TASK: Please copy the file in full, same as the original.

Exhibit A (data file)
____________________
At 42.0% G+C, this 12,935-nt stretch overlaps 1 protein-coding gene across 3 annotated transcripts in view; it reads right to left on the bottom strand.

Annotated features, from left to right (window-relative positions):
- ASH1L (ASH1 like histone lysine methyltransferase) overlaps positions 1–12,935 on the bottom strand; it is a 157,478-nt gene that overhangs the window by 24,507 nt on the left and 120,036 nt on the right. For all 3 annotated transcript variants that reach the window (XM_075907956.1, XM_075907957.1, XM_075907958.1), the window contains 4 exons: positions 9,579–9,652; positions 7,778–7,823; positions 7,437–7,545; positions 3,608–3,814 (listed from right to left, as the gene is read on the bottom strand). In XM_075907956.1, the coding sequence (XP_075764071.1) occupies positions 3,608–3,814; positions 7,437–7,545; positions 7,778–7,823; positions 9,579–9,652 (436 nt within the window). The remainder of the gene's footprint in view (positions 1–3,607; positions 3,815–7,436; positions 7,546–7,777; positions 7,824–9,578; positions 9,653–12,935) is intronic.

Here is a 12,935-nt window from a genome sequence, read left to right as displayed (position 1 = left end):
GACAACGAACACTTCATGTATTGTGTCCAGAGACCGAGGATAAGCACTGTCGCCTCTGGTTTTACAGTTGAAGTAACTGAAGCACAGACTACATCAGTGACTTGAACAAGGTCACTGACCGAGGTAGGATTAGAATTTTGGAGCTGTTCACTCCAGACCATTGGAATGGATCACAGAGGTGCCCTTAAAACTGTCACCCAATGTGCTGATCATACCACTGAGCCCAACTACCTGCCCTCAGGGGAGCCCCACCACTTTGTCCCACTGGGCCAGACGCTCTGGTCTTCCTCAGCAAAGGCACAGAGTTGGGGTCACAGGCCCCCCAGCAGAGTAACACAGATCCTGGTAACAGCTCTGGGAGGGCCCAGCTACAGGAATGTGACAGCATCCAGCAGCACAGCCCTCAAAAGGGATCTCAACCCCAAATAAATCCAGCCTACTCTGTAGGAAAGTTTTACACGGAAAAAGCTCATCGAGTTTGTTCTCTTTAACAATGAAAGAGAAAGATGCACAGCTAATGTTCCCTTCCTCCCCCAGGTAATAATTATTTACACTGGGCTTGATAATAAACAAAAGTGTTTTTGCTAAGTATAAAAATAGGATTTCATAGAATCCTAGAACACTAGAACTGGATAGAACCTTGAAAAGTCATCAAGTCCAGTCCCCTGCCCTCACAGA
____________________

At 42.0% G+C, this 12,935-nt stretch overlaps 1 protein-coding gene across 3 annotated transcripts in view; it reads right to left on the bottom strand.

Annotated features, from left to right (window-relative positions):
- ASH1L (ASH1 like histone lysine methyltransferase) overlaps positions 1–12,935 on the bottom strand; it is a 157,478-nt gene that overhangs the window by 24,507 nt on the left and 120,036 nt on the right. For all 3 annotated transcript variants that reach the window (XM_075907956.1, XM_075907957.1, XM_075907958.1), the window contains 4 exons: positions 9,579–9,652; positions 7,778–7,823; positions 7,437–7,545; positions 3,608–3,814 (listed from right to left, as the gene is read on the bottom strand). In XM_075907956.1, the coding sequence (XP_075764071.1) occupies positions 3,608–3,814; positions 7,437–7,545; positions 7,778–7,823; positions 9,579–9,652 (436 nt within the window). The remainder of the gene's footprint in view (positions 1–3,607; positions 3,815–7,436; positions 7,546–7,777; positions 7,824–9,578; positions 9,653–12,935) is intronic.

Here is a 12,935-nt window from a genome sequence, read left to right as displayed (position 1 = left end):
GACAACGAACACTTCATGTATTGTGTCCAGAGACCGAGGATAAGCACTGTCGCCTCTGGTTTTACAGTTGAAGTAACTGAAGCACAGACTACATCAGTGACTTGAACAAGGTCACTGACCGAGGTAGGATTAGAATTTTGGAGCTGTTCACTCCAGACCATTGGAATGGATCACAGAGGTGCCCTTAAAACTGTCACCCAATGTGCTGATCATACCACTGAGCCCAACTACCTGCCCTCAGGGGAGCCCCACCACTTTGTCCCACTGGGCCAGACGCTCTGGTCTTCCTCAGCAAAGGCACAGAGTTGGGGTCACAGGCCCCCCAGCAGAGTAACACAGATCCTGGTAACAGCTCTGGGAGGGCCCAGCTACAGGAATGTGACAGCATCCAGCAGCACAGCCCTCAAAAGGGATCTCAACCCCAAATAAATCCAGCCTACTCTGTAGGAAAGTTTTACACGGAAAAAGCTCATCGAGTTTGTTCTCTTTAACAATGAAAGAGAAAGATGCACAGCTAATGTTCCCTTCCTCCCCCAGGTAATAATTATTTACACTGGGCTTGATAATAAACAAAAGTGTTTTTGCTAAGTATAAAAATAGGATTTCATAGAATCCTAGAACACTAGAACTGGATAGAACCTTGAAAAGTCATCAAGTCCAGTCCCCTGCCCTCACAGA